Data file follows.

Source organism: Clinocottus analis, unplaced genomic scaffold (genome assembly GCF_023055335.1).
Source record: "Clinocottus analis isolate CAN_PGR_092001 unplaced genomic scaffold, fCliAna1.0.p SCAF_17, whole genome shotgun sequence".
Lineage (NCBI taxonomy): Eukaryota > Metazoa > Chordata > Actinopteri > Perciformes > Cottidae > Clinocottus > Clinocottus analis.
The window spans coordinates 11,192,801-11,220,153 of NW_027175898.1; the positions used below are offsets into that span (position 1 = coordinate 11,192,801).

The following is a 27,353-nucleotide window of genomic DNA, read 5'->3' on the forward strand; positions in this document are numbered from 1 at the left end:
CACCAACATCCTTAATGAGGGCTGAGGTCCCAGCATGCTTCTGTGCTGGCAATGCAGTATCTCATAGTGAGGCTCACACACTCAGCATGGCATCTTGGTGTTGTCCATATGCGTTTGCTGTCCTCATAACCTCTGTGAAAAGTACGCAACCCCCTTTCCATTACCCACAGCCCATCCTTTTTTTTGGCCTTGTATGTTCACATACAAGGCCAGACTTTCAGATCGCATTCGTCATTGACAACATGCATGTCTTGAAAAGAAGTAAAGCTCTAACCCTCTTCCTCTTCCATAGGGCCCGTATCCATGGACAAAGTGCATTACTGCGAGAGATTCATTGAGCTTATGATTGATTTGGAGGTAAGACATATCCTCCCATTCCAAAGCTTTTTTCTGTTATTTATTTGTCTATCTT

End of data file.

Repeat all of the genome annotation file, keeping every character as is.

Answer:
Source organism: Clinocottus analis, unplaced genomic scaffold (genome assembly GCF_023055335.1).
Source record: "Clinocottus analis isolate CAN_PGR_092001 unplaced genomic scaffold, fCliAna1.0.p SCAF_17, whole genome shotgun sequence".
Lineage (NCBI taxonomy): Eukaryota > Metazoa > Chordata > Actinopteri > Perciformes > Cottidae > Clinocottus > Clinocottus analis.
The window spans coordinates 11,192,801-11,220,153 of NW_027175898.1; the positions used below are offsets into that span (position 1 = coordinate 11,192,801).

The following is a 27,353-nucleotide window of genomic DNA, read 5'->3' on the forward strand; positions in this document are numbered from 1 at the left end:
CACCAACATCCTTAATGAGGGCTGAGGTCCCAGCATGCTTCTGTGCTGGCAATGCAGTATCTCATAGTGAGGCTCACACACTCAGCATGGCATCTTGGTGTTGTCCATATGCGTTTGCTGTCCTCATAACCTCTGTGAAAAGTACGCAACCCCCTTTCCATTACCCACAGCCCATCCTTTTTTTTGGCCTTGTATGTTCACATACAAGGCCAGACTTTCAGATCGCATTCGTCATTGACAACATGCATGTCTTGAAAAGAAGTAAAGCTCTAACCCTCTTCCTCTTCCATAGGGCCCGTATCCATGGACAAAGTGCATTACTGCGAGAGATTCATTGAGCTTATGATTGATTTGGAGGTAAGACATATCCTCCCATTCCAAAGCTTTTTTCTGTTATTTATTTGTCTATCTT